Monday, April 13, 2015

Ein Tag in Paris Museen // A Day in Paris's Museums | France, Pt. 2


March 28, 2015

The weather on our second day was forecasted to be windy and rainy, so we opted for a day indoors exploring museums. We took the metro to the Louvre, waited in line for twenty minutes, got in free with our European student IDs, and were on our way to conquer some exhibits.

Our first stop was, naturally, the Mona Lisa. She's surprisingly hard to find, given her famous status, as all of the signs are 8.5"x11" pieces of paper taped to the frames of large doorways. Nevertheless after ten minutes of walking we found her. Up until the moment I saw her, I thought it would just be one of those pieces that I could quickly look at and be done and say I've seen her. Instead, she captivated me. I fought my way up to the front of the barrier and stared at her for a full minute. I was still four feet away but I wish I'd been able to get really close because she didn't look like a real painting under the glass. I now understand why all the art scholars study her and the mystery behind her smile, because I too am now in love.

That little solo rectangle behind the glass on the wall? That would be Mona. 

After leaving Mona, we prioritised which remaining sections of the Louvre we wanted to visit and headed towards the decorative arts and statue wings. Unfortunately the Renaissance section of the decorative arts collection was closed that day, but we saw a number of interesting pieces from former French monarchs and medieval rulers. The statues were, as always, bordering on ridiculous at times and we enjoyed imitating some of the more absurd pieces.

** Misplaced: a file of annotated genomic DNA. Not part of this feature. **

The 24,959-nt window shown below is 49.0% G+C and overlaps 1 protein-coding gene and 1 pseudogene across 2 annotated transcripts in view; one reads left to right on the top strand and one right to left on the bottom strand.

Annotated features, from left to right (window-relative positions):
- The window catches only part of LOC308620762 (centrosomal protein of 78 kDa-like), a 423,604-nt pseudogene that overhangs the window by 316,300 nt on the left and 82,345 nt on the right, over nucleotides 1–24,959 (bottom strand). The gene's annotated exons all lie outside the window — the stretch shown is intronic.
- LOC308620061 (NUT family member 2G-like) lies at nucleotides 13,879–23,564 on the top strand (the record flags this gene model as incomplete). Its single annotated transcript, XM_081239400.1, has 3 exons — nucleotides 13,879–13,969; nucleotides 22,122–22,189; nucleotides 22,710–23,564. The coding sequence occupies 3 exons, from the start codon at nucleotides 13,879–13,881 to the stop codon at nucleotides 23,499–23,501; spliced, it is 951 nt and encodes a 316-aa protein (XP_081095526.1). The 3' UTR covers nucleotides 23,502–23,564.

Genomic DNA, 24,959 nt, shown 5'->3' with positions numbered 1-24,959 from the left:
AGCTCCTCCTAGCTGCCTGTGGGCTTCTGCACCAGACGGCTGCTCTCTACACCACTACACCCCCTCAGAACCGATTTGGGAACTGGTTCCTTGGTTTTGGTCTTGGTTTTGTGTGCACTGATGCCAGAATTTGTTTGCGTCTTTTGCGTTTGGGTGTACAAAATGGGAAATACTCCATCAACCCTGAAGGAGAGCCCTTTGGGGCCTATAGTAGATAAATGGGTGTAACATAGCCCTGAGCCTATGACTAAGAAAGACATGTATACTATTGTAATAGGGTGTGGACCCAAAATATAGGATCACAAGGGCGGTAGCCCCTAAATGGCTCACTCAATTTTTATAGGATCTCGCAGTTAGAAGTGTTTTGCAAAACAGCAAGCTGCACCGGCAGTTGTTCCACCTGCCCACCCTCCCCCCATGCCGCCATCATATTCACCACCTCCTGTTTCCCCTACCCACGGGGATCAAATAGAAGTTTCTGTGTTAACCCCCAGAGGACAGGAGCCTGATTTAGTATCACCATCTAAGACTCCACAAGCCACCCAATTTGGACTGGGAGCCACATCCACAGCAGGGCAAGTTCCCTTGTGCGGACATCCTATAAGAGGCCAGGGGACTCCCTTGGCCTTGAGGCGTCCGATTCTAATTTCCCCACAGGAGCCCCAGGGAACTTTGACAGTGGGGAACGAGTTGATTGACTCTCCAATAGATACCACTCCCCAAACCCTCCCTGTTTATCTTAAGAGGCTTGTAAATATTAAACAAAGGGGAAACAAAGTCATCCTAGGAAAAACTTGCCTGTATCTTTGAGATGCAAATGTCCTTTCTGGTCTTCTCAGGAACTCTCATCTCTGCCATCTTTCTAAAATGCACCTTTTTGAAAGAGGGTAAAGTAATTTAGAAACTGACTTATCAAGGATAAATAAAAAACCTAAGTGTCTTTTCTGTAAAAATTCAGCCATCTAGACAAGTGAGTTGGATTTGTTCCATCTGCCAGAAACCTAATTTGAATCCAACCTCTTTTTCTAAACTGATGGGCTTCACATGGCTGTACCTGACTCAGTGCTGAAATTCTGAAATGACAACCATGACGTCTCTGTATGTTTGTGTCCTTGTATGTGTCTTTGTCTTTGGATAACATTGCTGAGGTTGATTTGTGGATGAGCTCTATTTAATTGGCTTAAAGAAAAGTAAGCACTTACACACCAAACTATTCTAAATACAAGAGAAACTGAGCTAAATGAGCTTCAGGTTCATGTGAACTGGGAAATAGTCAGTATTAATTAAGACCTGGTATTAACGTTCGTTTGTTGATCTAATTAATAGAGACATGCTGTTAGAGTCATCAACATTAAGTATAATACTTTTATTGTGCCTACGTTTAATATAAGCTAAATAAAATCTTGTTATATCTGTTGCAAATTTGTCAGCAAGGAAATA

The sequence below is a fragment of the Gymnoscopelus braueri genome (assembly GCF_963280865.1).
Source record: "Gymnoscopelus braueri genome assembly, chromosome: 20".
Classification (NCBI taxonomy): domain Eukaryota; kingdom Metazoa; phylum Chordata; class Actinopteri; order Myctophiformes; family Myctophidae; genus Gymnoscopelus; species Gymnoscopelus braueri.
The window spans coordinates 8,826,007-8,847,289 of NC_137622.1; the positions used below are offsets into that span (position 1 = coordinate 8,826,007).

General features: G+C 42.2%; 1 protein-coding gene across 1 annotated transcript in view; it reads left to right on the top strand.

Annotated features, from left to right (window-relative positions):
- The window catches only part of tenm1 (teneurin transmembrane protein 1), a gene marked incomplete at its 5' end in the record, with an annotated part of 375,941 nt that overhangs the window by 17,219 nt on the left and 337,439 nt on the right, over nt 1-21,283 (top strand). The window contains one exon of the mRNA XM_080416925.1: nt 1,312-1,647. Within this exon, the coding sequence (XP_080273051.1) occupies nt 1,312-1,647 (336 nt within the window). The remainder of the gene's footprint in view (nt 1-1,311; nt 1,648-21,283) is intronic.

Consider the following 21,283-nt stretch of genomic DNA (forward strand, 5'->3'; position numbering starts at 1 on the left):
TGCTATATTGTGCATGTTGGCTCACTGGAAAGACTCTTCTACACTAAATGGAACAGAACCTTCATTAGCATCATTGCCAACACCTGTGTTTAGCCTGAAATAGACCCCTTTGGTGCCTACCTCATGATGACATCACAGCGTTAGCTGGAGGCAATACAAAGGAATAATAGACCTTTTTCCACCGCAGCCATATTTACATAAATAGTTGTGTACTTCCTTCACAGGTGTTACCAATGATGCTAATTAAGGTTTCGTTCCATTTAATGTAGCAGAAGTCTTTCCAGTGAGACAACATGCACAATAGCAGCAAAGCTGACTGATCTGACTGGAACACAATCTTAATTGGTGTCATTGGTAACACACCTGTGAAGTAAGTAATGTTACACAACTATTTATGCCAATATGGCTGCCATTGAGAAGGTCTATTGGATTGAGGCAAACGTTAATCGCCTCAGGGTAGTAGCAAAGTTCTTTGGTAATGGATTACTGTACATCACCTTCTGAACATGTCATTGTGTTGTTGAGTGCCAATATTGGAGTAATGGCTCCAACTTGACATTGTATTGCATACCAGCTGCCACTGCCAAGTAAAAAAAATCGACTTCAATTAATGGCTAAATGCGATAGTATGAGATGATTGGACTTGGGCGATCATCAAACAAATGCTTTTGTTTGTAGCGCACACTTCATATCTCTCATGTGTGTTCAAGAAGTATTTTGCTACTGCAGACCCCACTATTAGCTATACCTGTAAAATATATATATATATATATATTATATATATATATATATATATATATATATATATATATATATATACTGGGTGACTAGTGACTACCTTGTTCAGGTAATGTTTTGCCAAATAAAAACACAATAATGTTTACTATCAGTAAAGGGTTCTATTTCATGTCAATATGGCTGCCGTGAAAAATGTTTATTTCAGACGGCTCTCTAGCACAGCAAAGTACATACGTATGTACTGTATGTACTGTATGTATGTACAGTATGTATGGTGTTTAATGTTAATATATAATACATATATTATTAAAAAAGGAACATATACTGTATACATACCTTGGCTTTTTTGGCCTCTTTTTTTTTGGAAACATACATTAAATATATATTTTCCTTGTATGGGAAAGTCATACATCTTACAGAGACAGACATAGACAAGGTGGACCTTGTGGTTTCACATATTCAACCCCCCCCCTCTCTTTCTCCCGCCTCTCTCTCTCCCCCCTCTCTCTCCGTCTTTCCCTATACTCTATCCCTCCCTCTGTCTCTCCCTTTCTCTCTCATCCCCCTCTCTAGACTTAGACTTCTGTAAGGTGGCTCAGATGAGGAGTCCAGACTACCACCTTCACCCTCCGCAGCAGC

Photo credit: Wendy 

After seeing everything we wanted in the Louvre, we stopped for a quick crepe lunch at a cafe around the corner before walking across the Pont des Arts and on to the Musee d'Orsay to see some Impressionist pieces. 

We were most excited to see some of Van Gogh's works, which were even more beautiful in person. The only thing that ruined our experience was a woman who stood directly in front of Starry Night Over the Rhone for a solid ten minutes without moving. We eventually got tired of waiting for her to leave and went around her, and we later saw her in front of various other Van Gogh paintings for long periods of time too.


Van Gogh's Starry Night Over the Rhone
Van Gogh's Self Portrait, 1889
Though many people find museums boring, I really love days spent in them, in part because my hometown only has a few good ones. With the unhappy weather outside, I was content with giving up a day of wandering around outside to see some world famous pieces.




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